McDonald's, JD Wetherspoon and Domino's urged to crackdown on use of antibiotics in global meat and poultry supply chains

Francesca Washtell
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Chicken sit in a farm near Jamasa city,...
Global meat and poultry supply chains have been the focus of the antibiotics campaign (Source: Getty)

A coalition of 54 institutional investors, which manages funds totalling $1 trillion, has called on 10 UK and US restaurant chains including McDonald’s, JD Wetherspoon, Wendy’s and Domino’s Pizza Group to curb antibiotic use in their global meat and poultry supply chains.

The investors, which include Aviva Investors and Coller Capital, have written to ten companies asking them to set appropriate timelines to prohibit the use of all medically important antibiotics within their supply chains.

Half of the 10 companies who received the letter on 15 March have no publicly available policies in place to manage or mitigate antibiotic overuse, while none of the companies have a fully comprehensive policy in place on tackling antibiotic overuse, according to a report by the investor group Farm Animal Investment Risk & Return and charity ShareAction.

The letters follow warnings from the World Health Organization that irresponsible practices are pushing us towards a “post-antibiotic era”.

In response to the campaign, JD Wetherspoon said that growth-promoting substances, including antibiotics, were already banned across all of its livestock supply chains.

Domino's Pizza Group said that antibiotics were used "only when necessary to treat diseases.

"This is done under strict veterinary supervision," Louise Butler, a spokeswoman for Domino's said. "Antibiotics are not used to prevent disease or as a growth promoter. We are also encouraging our suppliers to reduce the use of antibiotics for therapeutic purposes and trials are under way to assess feasibility of achieving this goal."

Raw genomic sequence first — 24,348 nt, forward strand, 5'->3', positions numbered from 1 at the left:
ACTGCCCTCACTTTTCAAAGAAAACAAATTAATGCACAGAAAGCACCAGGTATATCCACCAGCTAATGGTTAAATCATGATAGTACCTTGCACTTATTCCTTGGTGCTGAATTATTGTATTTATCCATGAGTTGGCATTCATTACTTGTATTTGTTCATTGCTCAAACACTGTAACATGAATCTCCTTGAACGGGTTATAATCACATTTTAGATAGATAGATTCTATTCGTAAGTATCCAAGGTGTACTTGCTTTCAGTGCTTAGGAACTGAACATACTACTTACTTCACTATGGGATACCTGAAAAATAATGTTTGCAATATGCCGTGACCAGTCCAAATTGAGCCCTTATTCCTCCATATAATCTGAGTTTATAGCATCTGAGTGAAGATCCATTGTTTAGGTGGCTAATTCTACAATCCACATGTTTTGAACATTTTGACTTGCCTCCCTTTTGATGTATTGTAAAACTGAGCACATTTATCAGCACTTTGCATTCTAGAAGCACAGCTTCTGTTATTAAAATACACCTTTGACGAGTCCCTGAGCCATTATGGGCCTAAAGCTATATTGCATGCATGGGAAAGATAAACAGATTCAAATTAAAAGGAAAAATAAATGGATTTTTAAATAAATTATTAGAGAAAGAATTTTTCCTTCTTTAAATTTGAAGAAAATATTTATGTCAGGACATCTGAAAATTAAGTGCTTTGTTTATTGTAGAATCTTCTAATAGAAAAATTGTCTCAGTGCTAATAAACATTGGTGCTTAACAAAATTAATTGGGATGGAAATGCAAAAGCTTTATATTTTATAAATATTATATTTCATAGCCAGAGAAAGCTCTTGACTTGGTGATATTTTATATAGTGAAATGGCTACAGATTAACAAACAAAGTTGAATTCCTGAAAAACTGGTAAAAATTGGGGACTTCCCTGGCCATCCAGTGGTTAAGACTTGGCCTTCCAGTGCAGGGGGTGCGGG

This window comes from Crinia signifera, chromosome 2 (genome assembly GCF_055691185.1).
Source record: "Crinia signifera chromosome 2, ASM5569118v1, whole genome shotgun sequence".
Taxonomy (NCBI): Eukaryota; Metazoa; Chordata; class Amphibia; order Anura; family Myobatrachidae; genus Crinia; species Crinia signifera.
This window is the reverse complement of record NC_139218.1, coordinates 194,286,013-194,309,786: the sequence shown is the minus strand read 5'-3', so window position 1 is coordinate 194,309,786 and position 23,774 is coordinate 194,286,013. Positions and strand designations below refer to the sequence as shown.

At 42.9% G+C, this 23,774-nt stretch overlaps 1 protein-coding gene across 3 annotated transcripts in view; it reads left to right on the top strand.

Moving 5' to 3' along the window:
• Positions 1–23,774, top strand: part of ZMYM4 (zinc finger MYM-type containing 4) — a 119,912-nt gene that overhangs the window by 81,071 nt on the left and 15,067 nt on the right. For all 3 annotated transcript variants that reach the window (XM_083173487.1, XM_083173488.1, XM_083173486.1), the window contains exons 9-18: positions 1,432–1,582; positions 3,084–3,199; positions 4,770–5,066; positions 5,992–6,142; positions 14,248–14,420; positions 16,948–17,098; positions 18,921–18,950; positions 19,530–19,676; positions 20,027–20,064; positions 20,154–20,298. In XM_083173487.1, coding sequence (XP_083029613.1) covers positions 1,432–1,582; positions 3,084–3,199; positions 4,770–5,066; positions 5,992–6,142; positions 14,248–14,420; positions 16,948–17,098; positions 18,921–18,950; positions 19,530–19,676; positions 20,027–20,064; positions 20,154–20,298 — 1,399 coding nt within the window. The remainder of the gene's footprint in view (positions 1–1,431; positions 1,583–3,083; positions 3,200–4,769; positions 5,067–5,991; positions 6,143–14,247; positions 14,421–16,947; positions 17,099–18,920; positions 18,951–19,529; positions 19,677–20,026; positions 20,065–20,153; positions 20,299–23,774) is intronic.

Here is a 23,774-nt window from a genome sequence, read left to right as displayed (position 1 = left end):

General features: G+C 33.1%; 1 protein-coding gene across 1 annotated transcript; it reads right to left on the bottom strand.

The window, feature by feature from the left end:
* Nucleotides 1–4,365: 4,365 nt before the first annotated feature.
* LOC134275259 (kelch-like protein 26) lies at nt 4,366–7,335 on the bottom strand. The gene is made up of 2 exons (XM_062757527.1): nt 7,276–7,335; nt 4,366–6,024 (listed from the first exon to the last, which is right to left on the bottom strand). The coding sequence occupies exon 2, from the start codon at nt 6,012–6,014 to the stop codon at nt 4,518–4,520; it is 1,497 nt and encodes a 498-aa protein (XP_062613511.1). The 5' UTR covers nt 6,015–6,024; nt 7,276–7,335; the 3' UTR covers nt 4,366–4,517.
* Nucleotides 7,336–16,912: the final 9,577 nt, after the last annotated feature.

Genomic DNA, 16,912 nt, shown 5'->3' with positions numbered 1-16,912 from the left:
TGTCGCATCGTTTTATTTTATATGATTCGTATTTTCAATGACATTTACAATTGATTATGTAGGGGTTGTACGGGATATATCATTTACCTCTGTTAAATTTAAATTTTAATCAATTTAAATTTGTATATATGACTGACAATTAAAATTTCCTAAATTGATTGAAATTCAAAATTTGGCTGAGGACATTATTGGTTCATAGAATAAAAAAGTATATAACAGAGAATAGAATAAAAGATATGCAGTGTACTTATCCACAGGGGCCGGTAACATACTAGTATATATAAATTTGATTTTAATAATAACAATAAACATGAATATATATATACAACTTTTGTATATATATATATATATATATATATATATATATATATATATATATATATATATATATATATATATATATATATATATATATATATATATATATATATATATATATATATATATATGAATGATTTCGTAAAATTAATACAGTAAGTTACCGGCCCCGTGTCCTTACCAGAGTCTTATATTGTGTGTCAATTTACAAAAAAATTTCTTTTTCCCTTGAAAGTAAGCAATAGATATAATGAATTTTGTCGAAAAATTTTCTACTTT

"McDonald's announced in 2015 that in the US and Canada, we would only source chickens raised without antibiotics important to human medicine. And since 2001 in Europe, we have been monitoring, controlling and reducing the use of antibiotics among chickens in our supply chain. In fact, we have a policy, which bans the use of the highest priority critically important antibiotics for human medicine (as designated by WHO) in our chicken supply chain by 2018," a spokesperson for McDonald's said.

"As you can imagine, agricultural practices and regulations vary around the world, so we believe it would be premature to set meaningful global timelines. We will continue to work closely with our suppliers and industry experts toward achieving our Global Vision."

The other companies written to by the investor coalition were Brinker International Restaurants, Darden Restaurants, Mitchells & Butlers, Restaurant Brands International, The Restaurant Group, The Wendy's Company and Yum! Brands.

"These large food companies are key ingredients in the portfolios of most of our pensions and savings – thus it is a case of proper risk management to ask them to work out how they will meet this challenge. The world is changing, regulation on antibiotic use is set to tighten and consumer preferences are shifting away from factory farmed food. As stewards of these food companies and responsible investors, we want to protect both human health and shareholder value," Jeremy Coller, founder of the FAIRR Initiative and the chief information officer of Coller Capital, said.